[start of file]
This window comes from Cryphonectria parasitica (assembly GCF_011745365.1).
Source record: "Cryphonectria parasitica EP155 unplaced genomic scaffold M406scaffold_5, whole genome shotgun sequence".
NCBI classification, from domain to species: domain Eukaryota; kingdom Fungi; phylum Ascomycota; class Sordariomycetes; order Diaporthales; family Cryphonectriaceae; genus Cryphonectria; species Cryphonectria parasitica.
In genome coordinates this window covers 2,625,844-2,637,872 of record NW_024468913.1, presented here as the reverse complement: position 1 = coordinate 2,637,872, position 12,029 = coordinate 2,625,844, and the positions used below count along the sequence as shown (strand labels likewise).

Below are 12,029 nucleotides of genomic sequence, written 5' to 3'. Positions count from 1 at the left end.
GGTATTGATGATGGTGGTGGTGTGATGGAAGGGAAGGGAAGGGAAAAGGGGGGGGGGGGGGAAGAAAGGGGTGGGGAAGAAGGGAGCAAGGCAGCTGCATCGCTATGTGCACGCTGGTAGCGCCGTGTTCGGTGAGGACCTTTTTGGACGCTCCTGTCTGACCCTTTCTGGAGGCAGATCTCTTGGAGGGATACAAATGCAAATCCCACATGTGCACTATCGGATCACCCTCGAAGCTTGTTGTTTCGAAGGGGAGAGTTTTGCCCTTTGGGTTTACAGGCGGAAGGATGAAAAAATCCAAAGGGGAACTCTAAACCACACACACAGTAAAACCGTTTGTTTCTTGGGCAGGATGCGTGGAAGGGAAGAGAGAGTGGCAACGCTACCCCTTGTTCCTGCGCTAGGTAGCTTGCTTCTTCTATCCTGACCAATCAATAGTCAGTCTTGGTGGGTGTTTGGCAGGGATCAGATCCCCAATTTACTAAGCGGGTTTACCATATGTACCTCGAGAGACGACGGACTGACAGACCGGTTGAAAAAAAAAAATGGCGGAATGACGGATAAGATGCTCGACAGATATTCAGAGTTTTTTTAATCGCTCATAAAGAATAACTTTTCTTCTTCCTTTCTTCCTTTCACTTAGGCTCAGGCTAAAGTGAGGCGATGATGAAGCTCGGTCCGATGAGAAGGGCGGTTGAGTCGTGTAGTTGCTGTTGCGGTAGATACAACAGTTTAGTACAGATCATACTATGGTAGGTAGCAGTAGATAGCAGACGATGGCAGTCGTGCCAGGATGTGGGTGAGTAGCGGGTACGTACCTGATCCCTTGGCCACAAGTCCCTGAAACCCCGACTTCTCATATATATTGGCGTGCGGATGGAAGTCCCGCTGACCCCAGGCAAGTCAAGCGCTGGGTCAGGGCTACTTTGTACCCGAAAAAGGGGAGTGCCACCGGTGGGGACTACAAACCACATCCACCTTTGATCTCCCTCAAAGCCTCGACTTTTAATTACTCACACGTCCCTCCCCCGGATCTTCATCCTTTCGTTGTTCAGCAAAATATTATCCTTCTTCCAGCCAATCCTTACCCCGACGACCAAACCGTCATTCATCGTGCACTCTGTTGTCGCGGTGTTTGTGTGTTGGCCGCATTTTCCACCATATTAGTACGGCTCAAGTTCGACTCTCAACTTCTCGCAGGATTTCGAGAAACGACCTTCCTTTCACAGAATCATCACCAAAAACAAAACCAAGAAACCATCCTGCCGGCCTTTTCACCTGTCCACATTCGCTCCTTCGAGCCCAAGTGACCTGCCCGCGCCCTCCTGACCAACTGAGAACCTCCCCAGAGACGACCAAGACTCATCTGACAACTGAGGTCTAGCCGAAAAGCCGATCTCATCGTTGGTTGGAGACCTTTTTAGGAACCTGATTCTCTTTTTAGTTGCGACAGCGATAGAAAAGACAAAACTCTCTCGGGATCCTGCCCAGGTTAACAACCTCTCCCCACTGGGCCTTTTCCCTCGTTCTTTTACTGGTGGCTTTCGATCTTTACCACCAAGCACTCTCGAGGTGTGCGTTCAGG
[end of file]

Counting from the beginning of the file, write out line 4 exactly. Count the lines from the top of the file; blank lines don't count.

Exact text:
In genome coordinates this window covers 2,625,844-2,637,872 of record NW_024468913.1, presented here as the reverse complement: position 1 = coordinate 2,637,872, position 12,029 = coordinate 2,625,844, and the positions used below count along the sequence as shown (strand labels likewise).